Football has certainly changed. In this fast-paced world of ours, our accessories and tools have undoubtedly become more sophisticated. Being a footballer was simpler in my day, now it’s difficult to keep up. You have to be one step ahead of the game with the latest boots and the newest cellphone.
Players have become global icons. With one good goal, gone viral as they say these days, one controversial tweet, or one status update on Facebook, a player can become an instant celebrity. Times they are changing and in so doing making the game more interesting for all.
It’s funny how today you always see players off the field sporting headphones. In my playing days, the portable music player was a ‘ghetto blaster’, weighing in at about 5kgs and carried on the shoulder. Players always want the latest gadgets.
I fondly remember in about 1982, one of our senior national team players, Clement ‘Soweto” Banda, was the very first player to own the latest portable music system comprising a tape deck and two massive speakers on either side. It was ultra-modern, metallic in color but he had completely covered it in plastic to minimize wear and tear. He was strictly the only person who was allowed to change or to turn the cassette over to the other side. We all thought he was highly technologically advanced as he masterfully operated his sound system. Later, we were introduced to VHS. We had a video machine attached to a small ‘box-like’ television in our dormitory and the only video we had was Sylvester Stallone’s, Rambo. We watched it over and over again until the tape got caught in the player.
Today, our players come to camp with iphones, iPods, iPads and ‘beats’ headphones and they are like walking communication and music hubs.
During my playing days in Europe, in the mid-eighties, there weren’t any cellphones. We used club house, office or hotel telephones to call home. I remember, when I first arrived in Belgium in 1985, at the club offices I asked if I could call home; they were surprised that there were telephones in Africa. Back then, communications with family and loved ones had to wait for the appropriate time and place.
It was only when I got to Mexico in 1994 that I was first exposed to a cellphone. Even then, we players always had to have the latest and the best technology, and so we did, with our ‘brick’ flap-open Motorola cellphones. Fast forward to today where all the players have the latest technology and are only a few seconds away from speaking to their nearest and dearest.
In my day, especially so with the Zambian national team, it was of huge significance to sing on the bus on our way to our matches. We took pride in this and it was a war cry, it pulled us together and united us. We would sing at the top of our voices clapping the bus seats and stomping our feet on the floor—we were going to battle, the war was on… we were there to play our hearts out, we were there to die a little for our nation.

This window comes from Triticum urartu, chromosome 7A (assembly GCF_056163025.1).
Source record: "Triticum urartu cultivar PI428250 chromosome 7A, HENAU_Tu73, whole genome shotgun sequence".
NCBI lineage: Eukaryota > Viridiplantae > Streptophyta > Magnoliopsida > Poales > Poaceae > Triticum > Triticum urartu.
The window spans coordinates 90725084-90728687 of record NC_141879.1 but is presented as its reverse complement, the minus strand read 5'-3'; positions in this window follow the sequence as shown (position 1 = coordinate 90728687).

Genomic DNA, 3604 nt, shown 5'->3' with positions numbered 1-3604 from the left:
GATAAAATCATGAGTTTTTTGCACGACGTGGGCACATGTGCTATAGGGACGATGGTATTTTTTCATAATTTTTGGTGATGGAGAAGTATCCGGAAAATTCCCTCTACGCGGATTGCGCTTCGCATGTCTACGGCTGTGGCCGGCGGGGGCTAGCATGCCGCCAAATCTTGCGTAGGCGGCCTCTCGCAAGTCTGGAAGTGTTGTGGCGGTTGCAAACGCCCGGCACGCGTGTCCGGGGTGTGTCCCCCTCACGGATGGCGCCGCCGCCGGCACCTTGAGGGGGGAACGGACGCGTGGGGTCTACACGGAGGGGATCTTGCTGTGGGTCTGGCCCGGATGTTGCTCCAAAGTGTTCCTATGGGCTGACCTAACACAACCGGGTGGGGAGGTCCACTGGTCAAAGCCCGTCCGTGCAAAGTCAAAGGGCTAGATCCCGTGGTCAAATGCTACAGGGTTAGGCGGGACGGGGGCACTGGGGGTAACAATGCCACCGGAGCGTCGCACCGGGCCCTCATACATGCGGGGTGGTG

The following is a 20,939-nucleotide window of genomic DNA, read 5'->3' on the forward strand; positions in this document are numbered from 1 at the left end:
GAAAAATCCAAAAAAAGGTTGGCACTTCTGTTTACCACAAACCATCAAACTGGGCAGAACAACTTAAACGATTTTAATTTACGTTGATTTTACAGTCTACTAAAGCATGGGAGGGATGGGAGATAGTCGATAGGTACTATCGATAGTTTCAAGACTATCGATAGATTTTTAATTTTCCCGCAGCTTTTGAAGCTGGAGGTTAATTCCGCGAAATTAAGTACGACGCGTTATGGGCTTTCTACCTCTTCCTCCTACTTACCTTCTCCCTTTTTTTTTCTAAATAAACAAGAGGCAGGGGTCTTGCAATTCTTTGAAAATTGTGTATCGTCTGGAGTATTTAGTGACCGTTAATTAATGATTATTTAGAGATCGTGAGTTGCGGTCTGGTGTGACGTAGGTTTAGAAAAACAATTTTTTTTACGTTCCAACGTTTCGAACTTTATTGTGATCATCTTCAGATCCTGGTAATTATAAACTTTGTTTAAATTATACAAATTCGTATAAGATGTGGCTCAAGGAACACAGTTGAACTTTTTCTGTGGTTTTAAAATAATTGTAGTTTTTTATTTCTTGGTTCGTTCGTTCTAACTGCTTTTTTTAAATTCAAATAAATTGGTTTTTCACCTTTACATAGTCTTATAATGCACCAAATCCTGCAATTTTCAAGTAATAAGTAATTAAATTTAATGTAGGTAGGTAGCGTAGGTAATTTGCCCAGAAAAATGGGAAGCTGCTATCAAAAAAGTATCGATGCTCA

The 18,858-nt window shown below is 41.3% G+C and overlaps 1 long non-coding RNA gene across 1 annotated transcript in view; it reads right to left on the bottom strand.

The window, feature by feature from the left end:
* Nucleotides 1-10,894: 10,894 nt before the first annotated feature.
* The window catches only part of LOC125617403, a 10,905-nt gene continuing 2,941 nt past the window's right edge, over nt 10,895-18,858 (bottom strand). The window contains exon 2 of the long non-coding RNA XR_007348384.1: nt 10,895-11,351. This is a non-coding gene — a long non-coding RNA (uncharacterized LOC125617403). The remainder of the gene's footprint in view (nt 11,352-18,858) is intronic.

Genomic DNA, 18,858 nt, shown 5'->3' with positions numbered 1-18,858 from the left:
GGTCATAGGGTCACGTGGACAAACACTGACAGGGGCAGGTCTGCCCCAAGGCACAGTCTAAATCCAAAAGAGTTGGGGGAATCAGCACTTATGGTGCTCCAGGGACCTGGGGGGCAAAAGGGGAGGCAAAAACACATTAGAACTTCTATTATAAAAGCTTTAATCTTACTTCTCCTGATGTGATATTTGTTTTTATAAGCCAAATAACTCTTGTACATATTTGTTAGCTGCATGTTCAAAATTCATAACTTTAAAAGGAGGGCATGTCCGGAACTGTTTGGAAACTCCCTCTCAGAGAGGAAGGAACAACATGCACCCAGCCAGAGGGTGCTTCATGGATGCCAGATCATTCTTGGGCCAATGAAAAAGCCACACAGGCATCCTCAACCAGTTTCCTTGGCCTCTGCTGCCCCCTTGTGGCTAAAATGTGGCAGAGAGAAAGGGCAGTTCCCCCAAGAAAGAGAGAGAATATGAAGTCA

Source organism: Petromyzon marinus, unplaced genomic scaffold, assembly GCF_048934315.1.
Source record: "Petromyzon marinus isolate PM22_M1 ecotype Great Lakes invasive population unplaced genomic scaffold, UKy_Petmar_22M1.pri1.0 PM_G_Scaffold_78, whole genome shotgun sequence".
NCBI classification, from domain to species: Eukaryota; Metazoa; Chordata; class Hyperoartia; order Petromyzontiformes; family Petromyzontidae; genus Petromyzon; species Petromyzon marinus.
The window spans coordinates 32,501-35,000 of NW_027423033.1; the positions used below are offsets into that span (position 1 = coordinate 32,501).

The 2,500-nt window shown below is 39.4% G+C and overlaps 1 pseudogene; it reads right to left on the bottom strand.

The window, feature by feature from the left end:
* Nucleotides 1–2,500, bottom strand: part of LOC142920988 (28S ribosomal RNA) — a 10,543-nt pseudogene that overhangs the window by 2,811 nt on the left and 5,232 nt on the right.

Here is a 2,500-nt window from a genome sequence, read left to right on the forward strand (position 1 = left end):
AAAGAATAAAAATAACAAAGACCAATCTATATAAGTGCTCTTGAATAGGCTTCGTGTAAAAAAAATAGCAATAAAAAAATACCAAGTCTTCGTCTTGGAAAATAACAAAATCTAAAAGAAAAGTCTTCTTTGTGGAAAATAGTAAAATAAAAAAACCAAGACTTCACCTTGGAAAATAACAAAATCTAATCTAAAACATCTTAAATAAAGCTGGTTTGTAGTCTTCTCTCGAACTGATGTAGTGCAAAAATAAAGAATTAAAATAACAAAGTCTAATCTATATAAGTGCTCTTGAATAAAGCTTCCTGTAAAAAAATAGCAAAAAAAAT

Today, our footballers each listen to their own inspiration on their portable devices going to the match, however, I am pleased that as the Zambian national team commutes to matches, we still retain that same tradition… This age old ritual of singing, is too sacred to shed, too unifying to ignore and too beautiful not to be heard. Wherever you see Chipolopolo commuting to their matches, their preparation for battle on the field of play begins on that bus.
Somehow if feels good to see and to hear a group of young people, united at the top of their voices, as if their lives depended on it. Ninety minutes of national duty that means so much to millions of people.
Current football boots are a marvel to see. I am a traditionalist on this topic. I have always and still do on odd occasions, only play in the traditional black and white boots. Today, I see players that purposely wear a different color boot on each foot! My tradition was always to place my right boot on before my left boot and to always step onto the field with my right foot. Superstition or creature of habit, you decide. I still cannot recall anyone, during my nine and a half years, either at Cercle Brugge or at PSV Eindhoven, wearing colored boots. Watching the Euro final between Spain and Italy this year… was there even one player in black boots? Times have changed. Boots today have micro-chips inserted to measure speed and distance, so technologically advanced, who would’ve imagined in just two short decades the tools of our trade have progressed to such an extent. In the next two decades they will soon invent boots that score for you!
The latest hairstyles are also quite interesting, our most daring style in the eighties was the S-Curl perm, ‘Ray Parker Jr. style’, far removed from the current styles of different colors, dreads, shavings, slicked backed, Mohicans, bands and pony tails. Guys like David Beckham became the trendsetters in this hair fashion revolution.
The latest fashion seems to be that of donning tattoos and earrings. I can understand the earring with the advent of metrosexual males, but tattoos on our dark brothers seems to be lost somewhere. I know that they have personal significance to each player, but surely the objective is for them to be seen?
The question is, what is the difference between decades ago and today, in this fast-paced world we live in? The toys and accessories might have seen drastic changes but the ultimate aim, vision, determination and passion, remain the same. As a player you go out there to show your talent and to give your best. You go o